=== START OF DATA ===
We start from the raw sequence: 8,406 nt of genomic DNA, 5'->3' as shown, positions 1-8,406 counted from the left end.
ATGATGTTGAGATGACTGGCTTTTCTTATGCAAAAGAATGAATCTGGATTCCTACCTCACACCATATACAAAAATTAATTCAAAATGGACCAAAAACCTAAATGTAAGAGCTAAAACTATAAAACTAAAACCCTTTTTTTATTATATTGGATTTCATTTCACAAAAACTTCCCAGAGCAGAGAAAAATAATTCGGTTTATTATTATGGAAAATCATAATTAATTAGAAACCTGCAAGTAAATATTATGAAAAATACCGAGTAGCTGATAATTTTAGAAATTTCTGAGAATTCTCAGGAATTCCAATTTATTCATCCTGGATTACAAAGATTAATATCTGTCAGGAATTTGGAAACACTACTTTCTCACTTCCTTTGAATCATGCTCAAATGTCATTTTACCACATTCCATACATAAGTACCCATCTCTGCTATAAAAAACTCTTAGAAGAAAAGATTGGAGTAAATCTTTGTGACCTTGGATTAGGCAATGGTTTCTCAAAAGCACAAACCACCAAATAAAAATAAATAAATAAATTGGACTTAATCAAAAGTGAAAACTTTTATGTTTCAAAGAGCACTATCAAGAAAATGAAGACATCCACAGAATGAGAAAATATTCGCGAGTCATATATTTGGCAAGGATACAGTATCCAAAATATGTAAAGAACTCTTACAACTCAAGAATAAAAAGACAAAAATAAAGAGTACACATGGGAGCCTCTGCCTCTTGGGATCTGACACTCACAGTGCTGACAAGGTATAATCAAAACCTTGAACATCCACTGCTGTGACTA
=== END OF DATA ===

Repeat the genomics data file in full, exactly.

We start from the raw sequence: 8,406 nt of genomic DNA, 5'->3' as shown, positions 1-8,406 counted from the left end.
ATGATGTTGAGATGACTGGCTTTTCTTATGCAAAAGAATGAATCTGGATTCCTACCTCACACCATATACAAAAATTAATTCAAAATGGACCAAAAACCTAAATGTAAGAGCTAAAACTATAAAACTAAAACCCTTTTTTTATTATATTGGATTTCATTTCACAAAAACTTCCCAGAGCAGAGAAAAATAATTCGGTTTATTATTATGGAAAATCATAATTAATTAGAAACCTGCAAGTAAATATTATGAAAAATACCGAGTAGCTGATAATTTTAGAAATTTCTGAGAATTCTCAGGAATTCCAATTTATTCATCCTGGATTACAAAGATTAATATCTGTCAGGAATTTGGAAACACTACTTTCTCACTTCCTTTGAATCATGCTCAAATGTCATTTTACCACATTCCATACATAAGTACCCATCTCTGCTATAAAAAACTCTTAGAAGAAAAGATTGGAGTAAATCTTTGTGACCTTGGATTAGGCAATGGTTTCTCAAAAGCACAAACCACCAAATAAAAATAAATAAATAAATTGGACTTAATCAAAAGTGAAAACTTTTATGTTTCAAAGAGCACTATCAAGAAAATGAAGACATCCACAGAATGAGAAAATATTCGCGAGTCATATATTTGGCAAGGATACAGTATCCAAAATATGTAAAGAACTCTTACAACTCAAGAATAAAAAGACAAAAATAAAGAGTACACATGGGAGCCTCTGCCTCTTGGGATCTGACACTCACAGTGCTGACAAGGTATAATCAAAACCTTGAACATCCACTGCTGTGACTA